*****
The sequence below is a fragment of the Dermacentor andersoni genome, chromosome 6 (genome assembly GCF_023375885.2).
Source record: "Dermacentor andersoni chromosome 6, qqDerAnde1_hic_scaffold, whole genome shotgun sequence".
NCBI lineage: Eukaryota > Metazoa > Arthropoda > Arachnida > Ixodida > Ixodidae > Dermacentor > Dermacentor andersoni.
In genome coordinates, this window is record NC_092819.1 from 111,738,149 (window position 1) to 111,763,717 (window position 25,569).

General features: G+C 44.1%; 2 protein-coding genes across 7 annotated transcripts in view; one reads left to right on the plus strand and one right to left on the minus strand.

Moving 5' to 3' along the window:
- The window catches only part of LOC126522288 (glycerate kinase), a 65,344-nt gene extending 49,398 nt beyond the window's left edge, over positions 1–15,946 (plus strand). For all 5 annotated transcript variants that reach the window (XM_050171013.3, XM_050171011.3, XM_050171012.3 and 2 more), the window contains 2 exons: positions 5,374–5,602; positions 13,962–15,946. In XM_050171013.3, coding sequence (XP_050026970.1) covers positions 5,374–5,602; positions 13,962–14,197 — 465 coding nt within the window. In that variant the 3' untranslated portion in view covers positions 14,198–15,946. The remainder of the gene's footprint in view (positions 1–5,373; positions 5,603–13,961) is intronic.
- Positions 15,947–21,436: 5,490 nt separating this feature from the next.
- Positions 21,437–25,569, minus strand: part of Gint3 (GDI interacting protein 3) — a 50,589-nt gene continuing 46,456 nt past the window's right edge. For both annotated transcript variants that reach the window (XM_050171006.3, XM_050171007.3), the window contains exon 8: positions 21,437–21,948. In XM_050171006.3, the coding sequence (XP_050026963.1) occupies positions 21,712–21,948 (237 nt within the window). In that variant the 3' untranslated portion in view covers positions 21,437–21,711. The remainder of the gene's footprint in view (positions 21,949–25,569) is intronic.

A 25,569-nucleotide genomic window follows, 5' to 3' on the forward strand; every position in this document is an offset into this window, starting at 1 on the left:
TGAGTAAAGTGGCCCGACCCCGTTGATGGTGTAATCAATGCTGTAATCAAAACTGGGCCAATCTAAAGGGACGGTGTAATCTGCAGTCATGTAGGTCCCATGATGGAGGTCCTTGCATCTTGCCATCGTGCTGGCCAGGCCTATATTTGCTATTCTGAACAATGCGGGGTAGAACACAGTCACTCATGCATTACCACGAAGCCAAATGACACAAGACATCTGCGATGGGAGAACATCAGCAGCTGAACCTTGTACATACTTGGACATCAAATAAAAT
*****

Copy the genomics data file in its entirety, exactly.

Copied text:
The sequence below is a fragment of the Dermacentor andersoni genome, chromosome 6 (genome assembly GCF_023375885.2).
Source record: "Dermacentor andersoni chromosome 6, qqDerAnde1_hic_scaffold, whole genome shotgun sequence".
NCBI lineage: Eukaryota > Metazoa > Arthropoda > Arachnida > Ixodida > Ixodidae > Dermacentor > Dermacentor andersoni.
In genome coordinates, this window is record NC_092819.1 from 111,738,149 (window position 1) to 111,763,717 (window position 25,569).

General features: G+C 44.1%; 2 protein-coding genes across 7 annotated transcripts in view; one reads left to right on the plus strand and one right to left on the minus strand.

Moving 5' to 3' along the window:
- The window catches only part of LOC126522288 (glycerate kinase), a 65,344-nt gene extending 49,398 nt beyond the window's left edge, over positions 1–15,946 (plus strand). For all 5 annotated transcript variants that reach the window (XM_050171013.3, XM_050171011.3, XM_050171012.3 and 2 more), the window contains 2 exons: positions 5,374–5,602; positions 13,962–15,946. In XM_050171013.3, coding sequence (XP_050026970.1) covers positions 5,374–5,602; positions 13,962–14,197 — 465 coding nt within the window. In that variant the 3' untranslated portion in view covers positions 14,198–15,946. The remainder of the gene's footprint in view (positions 1–5,373; positions 5,603–13,961) is intronic.
- Positions 15,947–21,436: 5,490 nt separating this feature from the next.
- Positions 21,437–25,569, minus strand: part of Gint3 (GDI interacting protein 3) — a 50,589-nt gene continuing 46,456 nt past the window's right edge. For both annotated transcript variants that reach the window (XM_050171006.3, XM_050171007.3), the window contains exon 8: positions 21,437–21,948. In XM_050171006.3, the coding sequence (XP_050026963.1) occupies positions 21,712–21,948 (237 nt within the window). In that variant the 3' untranslated portion in view covers positions 21,437–21,711. The remainder of the gene's footprint in view (positions 21,949–25,569) is intronic.

A 25,569-nucleotide genomic window follows, 5' to 3' on the forward strand; every position in this document is an offset into this window, starting at 1 on the left:
TGAGTAAAGTGGCCCGACCCCGTTGATGGTGTAATCAATGCTGTAATCAAAACTGGGCCAATCTAAAGGGACGGTGTAATCTGCAGTCATGTAGGTCCCATGATGGAGGTCCTTGCATCTTGCCATCGTGCTGGCCAGGCCTATATTTGCTATTCTGAACAATGCGGGGTAGAACACAGTCACTCATGCATTACCACGAAGCCAAATGACACAAGACATCTGCGATGGGAGAACATCAGCAGCTGAACCTTGTACATACTTGGACATCAAATAAAAT